Which is why I’m glad the Met decided to revive this classic staging of Idomeneo. Jean-Pierre Ponnelle’s production is older than I am, and bears all the marks of the Met in the 1980s: elaborate and grand, but also a bit stiff. Set changes were accomplished via drops rather than the mechanized wizardry we’ve come to expect in recent years, and the costumes, while stunning, were not designed with movement in mind. But given how old-fashioned Idomeneo is in the first place, I think this kind of old-school production works well with its dated musical forms and styles. We were experiencing Idomeneo as its first audiences might have: as a throwback to an earlier era.
|Idomeneo by Jean-Pierre Ponelle|
But for all of Idomeneo’s archaisms, musically it is still looks to the future. This is Mozart’s first mature opera, and you can see him playing around with all the techniques that make his later compositions so magnificent. His unparalleled small ensemble writing is on display in the famous Act III quartet, but what struck me most was the way the music's relationship to the drama foreshadows his more well-known works.
For all that we think of Mozart as part of the light and airy late 18th century, his gift for irony is part of what makes him my favorite composer. One of his tricks is to put characters in impossible emotional situations, and then have them not sing about it. Instead, he surrounds moments of anguish with some of his most serenely beautiful or triumphant sounds. In Idomeneo, the title character realizes he has inadvertently sworn to sacrifice his own son just as a grand triumphal march welcomes him home, and early in the second act, the princess Ilia tries to coax him out of his funk by appealing to his fatherly instincts, completely unaware that those sames instincts are the cause of his misery. These kinds of moments anticipate “Deh vieni” in Figaro, or “Fra gli amplessi” in Cosí. Even at this relatively early point in his adult career, Mozart understood that sometimes drama is in what you don’t—or can’t—say.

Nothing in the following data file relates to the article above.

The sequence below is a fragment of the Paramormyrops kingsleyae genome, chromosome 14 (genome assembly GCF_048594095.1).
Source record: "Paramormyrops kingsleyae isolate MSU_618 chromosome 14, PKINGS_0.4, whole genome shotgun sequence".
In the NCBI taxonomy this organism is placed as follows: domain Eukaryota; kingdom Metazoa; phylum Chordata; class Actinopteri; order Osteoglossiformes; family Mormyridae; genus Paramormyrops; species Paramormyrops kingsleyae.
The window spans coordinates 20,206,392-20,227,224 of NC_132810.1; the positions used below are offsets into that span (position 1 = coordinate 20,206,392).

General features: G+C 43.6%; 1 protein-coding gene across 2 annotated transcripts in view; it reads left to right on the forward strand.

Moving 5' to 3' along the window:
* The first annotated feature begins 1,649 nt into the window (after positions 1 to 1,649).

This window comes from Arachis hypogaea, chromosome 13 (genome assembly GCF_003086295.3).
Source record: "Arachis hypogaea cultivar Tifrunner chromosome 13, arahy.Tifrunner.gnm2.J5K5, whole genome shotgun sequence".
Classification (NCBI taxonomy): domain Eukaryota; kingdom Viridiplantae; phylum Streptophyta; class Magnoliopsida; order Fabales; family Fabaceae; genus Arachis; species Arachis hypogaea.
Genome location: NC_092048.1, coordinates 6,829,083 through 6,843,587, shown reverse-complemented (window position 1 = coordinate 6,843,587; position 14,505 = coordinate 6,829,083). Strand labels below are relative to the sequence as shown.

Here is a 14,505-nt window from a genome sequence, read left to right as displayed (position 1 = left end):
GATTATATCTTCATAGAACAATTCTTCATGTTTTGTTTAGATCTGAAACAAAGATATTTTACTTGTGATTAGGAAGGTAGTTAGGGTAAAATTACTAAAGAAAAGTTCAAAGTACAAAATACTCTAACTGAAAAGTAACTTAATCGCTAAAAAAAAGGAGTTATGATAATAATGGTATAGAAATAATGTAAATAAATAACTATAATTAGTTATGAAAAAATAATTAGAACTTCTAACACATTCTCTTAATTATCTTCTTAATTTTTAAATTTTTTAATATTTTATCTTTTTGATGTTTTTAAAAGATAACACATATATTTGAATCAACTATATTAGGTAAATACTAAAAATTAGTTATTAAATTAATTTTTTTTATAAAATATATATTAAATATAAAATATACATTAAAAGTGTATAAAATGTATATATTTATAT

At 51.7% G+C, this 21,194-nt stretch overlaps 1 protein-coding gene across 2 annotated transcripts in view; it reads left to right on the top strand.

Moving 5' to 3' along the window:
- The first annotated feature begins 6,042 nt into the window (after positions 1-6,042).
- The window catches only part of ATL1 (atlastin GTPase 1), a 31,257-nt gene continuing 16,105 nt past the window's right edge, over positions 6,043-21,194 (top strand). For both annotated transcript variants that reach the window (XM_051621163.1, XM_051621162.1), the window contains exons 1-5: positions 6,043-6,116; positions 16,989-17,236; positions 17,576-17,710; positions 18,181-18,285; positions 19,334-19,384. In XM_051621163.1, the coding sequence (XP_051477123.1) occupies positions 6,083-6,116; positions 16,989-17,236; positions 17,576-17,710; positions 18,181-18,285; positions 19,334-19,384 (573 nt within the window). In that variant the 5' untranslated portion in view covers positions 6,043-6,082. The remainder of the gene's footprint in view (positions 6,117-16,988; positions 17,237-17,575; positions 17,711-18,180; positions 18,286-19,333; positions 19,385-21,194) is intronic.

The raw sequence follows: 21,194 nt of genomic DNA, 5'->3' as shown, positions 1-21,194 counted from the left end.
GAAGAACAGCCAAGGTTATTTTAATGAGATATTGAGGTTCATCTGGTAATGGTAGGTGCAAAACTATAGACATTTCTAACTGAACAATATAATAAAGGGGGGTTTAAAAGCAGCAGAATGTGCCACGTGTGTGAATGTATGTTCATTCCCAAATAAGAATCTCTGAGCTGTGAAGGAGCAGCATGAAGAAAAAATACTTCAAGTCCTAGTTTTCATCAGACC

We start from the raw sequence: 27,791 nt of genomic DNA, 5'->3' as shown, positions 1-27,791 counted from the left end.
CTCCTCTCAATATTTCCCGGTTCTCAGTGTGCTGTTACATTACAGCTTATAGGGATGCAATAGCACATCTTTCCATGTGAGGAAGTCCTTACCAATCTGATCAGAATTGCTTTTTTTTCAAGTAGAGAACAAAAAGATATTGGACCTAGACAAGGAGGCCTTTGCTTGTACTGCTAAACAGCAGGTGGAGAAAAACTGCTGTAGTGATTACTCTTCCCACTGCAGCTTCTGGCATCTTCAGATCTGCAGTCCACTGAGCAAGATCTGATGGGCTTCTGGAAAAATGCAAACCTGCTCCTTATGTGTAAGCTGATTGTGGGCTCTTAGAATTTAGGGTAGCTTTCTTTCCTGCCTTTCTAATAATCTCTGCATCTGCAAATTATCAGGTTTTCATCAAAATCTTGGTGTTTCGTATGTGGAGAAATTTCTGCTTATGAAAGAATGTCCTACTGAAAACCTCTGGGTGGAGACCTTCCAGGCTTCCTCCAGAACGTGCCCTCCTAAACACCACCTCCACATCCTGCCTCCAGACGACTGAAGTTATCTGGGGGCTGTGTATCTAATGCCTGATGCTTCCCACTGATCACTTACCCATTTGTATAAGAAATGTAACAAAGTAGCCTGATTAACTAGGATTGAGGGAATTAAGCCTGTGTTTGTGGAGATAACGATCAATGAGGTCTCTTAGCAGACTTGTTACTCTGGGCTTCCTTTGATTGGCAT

Also evident in Idomeneo is Mozart’s gift for understatement (highlighted perfectly by the fabulous James Levine). Mozart seems to be the only opera composer who knows when to dial it down rather than up. Other composers would have Idomeneo reveal his disastrous vow in a tortured aria with all kinds of dizzying vocal pyrotechnics. But Mozart sets it as accompanied recitative: small, quiet, and intimate. Even the Act III quartet, in which all four principles declare their suffering, is remarkably quiet, which makes it all the more heart-breaking (at least for me). It all presages one of my favorite moments in Figaro: after flurry of activity that is the Act III sextet, the two couples are left onstage alone, and contently muse about how happy they are. It’s not the music itself that makes these moments so wonderful, it’s how they’re set-up.
It's always a delight to discover a new opera that you love, and doubly delightful when such an inspiring and talented cast brings it to life. Alice Coote in the trouser role of Idamante (Idomeneo’s son) was perhaps my least favorite, playing the character a little sniffley for my taste. Still, vocally she was superb, with a rich yet flexible instrument that can handle anything Mozart throws at her. As his true love Ilia, Nadine Sierra was more much forceful that I would expect from a Mozart ingénue. It bugged me a bit at first, but by the end of her first aria I was on board. Her voice has a lot of muscle and burnish for a lyric soprano, which made the first aria—an Aida-esque meditation on captivity—a powerful moment. I suspect she might end up moving on to more dramatic roles as she matures; I’d love to see her take on one of the meatier Verdi women like Lady Macbeth or Abigaille if her voice goes in that direction.
|Nadine Sierra and Alice Coote as Ilia and Idamante|
|Matthew Polenzani as Idomeneo|
|Elza van den Heever as Elettra|
In short, this opera was everything I love about Mozart with some of the best Mozarteans in the operatic world today. I dearly hope the Met decides to revive it more often.